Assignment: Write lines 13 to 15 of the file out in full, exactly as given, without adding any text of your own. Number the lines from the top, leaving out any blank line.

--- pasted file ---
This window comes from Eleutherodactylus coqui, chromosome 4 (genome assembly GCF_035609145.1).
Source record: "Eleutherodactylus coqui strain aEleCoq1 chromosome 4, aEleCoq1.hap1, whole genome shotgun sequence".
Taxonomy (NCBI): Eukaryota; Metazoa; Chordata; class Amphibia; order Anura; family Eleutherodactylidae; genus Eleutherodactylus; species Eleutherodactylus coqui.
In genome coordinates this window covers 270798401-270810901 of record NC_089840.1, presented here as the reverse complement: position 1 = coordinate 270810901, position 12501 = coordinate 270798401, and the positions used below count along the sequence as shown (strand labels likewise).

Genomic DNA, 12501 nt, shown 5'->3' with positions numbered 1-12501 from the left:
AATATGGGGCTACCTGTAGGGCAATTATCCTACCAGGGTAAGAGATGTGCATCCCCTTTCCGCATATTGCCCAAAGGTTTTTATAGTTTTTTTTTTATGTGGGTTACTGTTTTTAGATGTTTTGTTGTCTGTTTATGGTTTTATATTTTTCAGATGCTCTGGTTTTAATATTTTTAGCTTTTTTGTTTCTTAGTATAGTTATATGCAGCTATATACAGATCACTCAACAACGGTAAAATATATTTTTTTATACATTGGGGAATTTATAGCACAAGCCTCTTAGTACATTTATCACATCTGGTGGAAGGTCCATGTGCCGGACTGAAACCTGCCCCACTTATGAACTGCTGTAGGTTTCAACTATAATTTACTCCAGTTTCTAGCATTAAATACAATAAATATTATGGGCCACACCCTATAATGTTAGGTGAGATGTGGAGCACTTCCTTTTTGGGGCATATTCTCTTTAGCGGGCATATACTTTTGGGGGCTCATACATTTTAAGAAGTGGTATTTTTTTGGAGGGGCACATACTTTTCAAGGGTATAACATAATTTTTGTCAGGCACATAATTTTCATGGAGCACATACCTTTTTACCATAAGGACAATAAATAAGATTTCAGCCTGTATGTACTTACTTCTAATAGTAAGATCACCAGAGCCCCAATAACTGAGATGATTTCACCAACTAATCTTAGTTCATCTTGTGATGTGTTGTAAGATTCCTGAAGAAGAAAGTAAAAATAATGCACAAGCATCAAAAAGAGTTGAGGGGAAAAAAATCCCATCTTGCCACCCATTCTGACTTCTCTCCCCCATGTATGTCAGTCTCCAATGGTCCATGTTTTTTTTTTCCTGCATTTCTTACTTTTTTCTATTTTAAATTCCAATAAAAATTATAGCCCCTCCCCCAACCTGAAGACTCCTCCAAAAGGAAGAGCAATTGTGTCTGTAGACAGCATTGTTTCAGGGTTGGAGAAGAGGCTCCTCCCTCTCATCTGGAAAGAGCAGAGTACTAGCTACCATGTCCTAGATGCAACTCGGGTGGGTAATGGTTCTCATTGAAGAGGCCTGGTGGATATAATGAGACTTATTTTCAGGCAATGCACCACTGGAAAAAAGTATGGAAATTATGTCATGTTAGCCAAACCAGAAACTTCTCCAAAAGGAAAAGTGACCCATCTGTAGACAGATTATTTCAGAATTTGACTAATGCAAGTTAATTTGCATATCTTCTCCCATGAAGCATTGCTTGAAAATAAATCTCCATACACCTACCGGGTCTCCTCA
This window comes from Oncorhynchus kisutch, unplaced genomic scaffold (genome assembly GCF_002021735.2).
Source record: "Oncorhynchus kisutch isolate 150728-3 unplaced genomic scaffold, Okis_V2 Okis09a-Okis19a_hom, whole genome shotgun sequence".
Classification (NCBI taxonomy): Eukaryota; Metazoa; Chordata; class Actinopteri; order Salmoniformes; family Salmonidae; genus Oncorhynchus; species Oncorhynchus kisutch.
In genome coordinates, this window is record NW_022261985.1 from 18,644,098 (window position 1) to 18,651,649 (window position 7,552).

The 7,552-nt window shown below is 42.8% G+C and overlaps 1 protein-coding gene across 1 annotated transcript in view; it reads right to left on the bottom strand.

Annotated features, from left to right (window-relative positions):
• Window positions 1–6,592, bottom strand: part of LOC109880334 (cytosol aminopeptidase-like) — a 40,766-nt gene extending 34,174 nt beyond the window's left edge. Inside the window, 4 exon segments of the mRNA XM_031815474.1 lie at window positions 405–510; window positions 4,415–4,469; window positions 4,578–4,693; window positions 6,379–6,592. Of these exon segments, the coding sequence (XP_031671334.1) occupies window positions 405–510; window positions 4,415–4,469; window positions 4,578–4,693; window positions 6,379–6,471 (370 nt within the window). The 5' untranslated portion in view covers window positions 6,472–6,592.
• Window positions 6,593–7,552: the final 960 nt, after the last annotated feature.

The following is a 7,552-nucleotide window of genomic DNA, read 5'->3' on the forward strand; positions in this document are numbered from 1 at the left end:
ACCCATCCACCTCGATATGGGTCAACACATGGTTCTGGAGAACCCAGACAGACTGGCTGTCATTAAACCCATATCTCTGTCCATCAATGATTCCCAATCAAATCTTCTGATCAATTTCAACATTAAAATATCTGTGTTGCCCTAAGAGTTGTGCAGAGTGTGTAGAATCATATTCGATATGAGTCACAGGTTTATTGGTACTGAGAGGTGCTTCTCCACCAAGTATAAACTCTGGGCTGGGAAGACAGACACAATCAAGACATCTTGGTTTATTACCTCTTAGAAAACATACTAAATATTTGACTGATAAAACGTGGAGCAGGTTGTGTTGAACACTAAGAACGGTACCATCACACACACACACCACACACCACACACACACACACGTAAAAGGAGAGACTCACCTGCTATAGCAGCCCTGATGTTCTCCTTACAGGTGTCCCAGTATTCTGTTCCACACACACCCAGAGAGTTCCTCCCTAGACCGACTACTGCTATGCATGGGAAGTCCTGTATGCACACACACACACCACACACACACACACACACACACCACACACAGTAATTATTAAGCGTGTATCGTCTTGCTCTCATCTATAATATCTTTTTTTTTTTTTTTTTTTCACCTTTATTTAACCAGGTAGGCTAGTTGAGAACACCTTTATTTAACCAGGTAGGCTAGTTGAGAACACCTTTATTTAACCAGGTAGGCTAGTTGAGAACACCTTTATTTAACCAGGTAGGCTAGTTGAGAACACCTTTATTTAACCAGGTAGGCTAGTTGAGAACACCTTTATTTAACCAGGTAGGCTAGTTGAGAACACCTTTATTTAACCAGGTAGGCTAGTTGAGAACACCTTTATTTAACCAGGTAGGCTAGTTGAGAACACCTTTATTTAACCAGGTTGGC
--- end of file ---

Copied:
• Window positions 1–6,592, bottom strand: part of LOC109880334 (cytosol aminopeptidase-like) — a 40,766-nt gene extending 34,174 nt beyond the window's left edge. Inside the window, 4 exon segments of the mRNA XM_031815474.1 lie at window positions 405–510; window positions 4,415–4,469; window positions 4,578–4,693; window positions 6,379–6,592. Of these exon segments, the coding sequence (XP_031671334.1) occupies window positions 405–510; window positions 4,415–4,469; window positions 4,578–4,693; window positions 6,379–6,471 (370 nt within the window). The 5' untranslated portion in view covers window positions 6,472–6,592.
• Window positions 6,593–7,552: the final 960 nt, after the last annotated feature.

The following is a 7,552-nucleotide window of genomic DNA, read 5'->3' on the forward strand; positions in this document are numbered from 1 at the left end: